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Author Topic: Seeking advice on Geopolitical RPG  (Read 189 times)


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Seeking advice on Geopolitical RPG
« on: August 20, 2020, 04:09:25 pm »
Continuing to work on my Geopolitical RPG and I am having an internal debate about the best way to let players implement new policies, laws, and taxes. I currently have a Google spreadsheet set up that I could email to users upon creating their nation but am wondering if this is the best way to do things. I am not a computer programmer so the only other way i can think of doing it is surveys with the different options. Seeking some opinions or ideas that are preferably free or not too expensive.

Thanks in advance.


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Re: Seeking advice on Geopolitical RPG
« Reply #1 on: September 30, 2020, 12:19:48 am »
Believe it or not, it sounds like your attempting a Nomic type of system? (Nomic was an innovative boardgame) You should check out the rules and or reviews for it and see if anything in it might inspire you:

from the site:
In the words of Nomic's author, Peter Suber:[/size]"Nomic is a game in which changing the rules is a move. In that respect it differs from almost every other game. The primary activity of Nomic is proposing changes in the rules, debating the wisdom of changing them in that way, voting on the changes, deciding what can and cannot be done afterwards, and doing it. Even this core of the game, of course, can be changed."[/size]Players start off following some "initial rule set", and gameplay occurs in clockwise order, with each player taking a turn. In that turn, they propose a change in rules that all the other players vote on, and then roll a die to determine the number of points they add to their score. If this rule change is passed, it comes into effect at the end of their round. Any rule can be changed with varying degrees of difficulty, including the core rules of the game itself. As such, the gameplay may quickly change.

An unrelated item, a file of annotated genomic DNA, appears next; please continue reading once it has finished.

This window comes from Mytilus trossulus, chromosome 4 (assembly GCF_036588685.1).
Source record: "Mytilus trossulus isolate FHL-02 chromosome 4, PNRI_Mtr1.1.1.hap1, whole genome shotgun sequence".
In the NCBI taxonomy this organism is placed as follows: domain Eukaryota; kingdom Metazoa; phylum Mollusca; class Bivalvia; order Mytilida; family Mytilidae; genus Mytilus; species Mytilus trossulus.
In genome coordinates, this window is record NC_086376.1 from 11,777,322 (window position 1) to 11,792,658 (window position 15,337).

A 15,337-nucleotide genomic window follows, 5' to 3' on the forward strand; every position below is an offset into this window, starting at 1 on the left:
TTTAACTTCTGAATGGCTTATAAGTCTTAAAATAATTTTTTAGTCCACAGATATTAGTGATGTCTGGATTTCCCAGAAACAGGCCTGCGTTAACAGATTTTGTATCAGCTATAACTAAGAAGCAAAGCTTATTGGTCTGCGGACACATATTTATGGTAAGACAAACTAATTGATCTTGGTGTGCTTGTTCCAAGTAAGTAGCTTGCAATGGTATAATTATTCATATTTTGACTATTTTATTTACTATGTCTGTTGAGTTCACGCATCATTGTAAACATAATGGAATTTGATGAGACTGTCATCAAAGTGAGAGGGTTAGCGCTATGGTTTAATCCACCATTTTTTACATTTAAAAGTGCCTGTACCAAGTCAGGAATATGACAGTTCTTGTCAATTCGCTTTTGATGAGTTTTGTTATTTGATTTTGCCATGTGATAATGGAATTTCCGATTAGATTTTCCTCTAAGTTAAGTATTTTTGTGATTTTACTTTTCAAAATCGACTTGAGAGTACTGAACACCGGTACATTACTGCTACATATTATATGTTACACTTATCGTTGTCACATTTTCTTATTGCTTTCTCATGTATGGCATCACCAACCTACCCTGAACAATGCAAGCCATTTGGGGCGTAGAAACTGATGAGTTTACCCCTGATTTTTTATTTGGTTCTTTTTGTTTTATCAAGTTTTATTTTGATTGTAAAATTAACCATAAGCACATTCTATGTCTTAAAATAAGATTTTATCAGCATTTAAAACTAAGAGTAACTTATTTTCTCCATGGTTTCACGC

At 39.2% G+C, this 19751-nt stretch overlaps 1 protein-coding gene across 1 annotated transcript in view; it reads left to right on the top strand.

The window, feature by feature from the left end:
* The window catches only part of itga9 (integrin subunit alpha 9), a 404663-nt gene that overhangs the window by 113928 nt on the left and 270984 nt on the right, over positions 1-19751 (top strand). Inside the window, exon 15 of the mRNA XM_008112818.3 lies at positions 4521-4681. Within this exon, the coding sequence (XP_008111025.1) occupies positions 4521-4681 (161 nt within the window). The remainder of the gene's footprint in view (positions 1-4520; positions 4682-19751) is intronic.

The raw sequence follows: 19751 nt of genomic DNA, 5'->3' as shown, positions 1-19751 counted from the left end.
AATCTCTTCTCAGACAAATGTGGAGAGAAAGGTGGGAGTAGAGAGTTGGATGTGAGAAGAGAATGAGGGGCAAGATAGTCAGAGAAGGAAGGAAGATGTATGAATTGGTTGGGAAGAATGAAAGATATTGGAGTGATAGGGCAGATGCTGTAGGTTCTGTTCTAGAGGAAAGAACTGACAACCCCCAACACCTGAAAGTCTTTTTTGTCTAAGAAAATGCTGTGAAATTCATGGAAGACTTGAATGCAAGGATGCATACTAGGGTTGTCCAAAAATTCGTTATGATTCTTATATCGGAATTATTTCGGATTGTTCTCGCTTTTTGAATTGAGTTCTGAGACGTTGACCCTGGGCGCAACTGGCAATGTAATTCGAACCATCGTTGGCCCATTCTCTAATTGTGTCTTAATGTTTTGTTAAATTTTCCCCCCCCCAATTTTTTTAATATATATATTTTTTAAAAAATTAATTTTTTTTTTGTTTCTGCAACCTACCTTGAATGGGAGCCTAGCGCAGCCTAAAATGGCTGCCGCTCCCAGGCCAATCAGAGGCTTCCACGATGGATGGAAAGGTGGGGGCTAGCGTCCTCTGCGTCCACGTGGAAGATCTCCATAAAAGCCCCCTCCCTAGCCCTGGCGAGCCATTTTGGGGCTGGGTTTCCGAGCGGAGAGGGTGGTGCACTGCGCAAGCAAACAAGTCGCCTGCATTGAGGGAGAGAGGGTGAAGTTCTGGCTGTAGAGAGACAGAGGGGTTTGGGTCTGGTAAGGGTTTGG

[/size]Rules are divided up into two types: mutable and immutable. The main difference between these is that immutable rules must be changed into mutable rules (called transmuting) before they can be modified or removed. Immutable rules also take precedence over mutable ones. A rule change may be:
[/size]* the addition of a new mutable rule* an amendment to a mutable rule* the repeal of a mutable rule* the transmutation of a rule from mutable to immutable* or the transmutation of a rule from immutable to mutable
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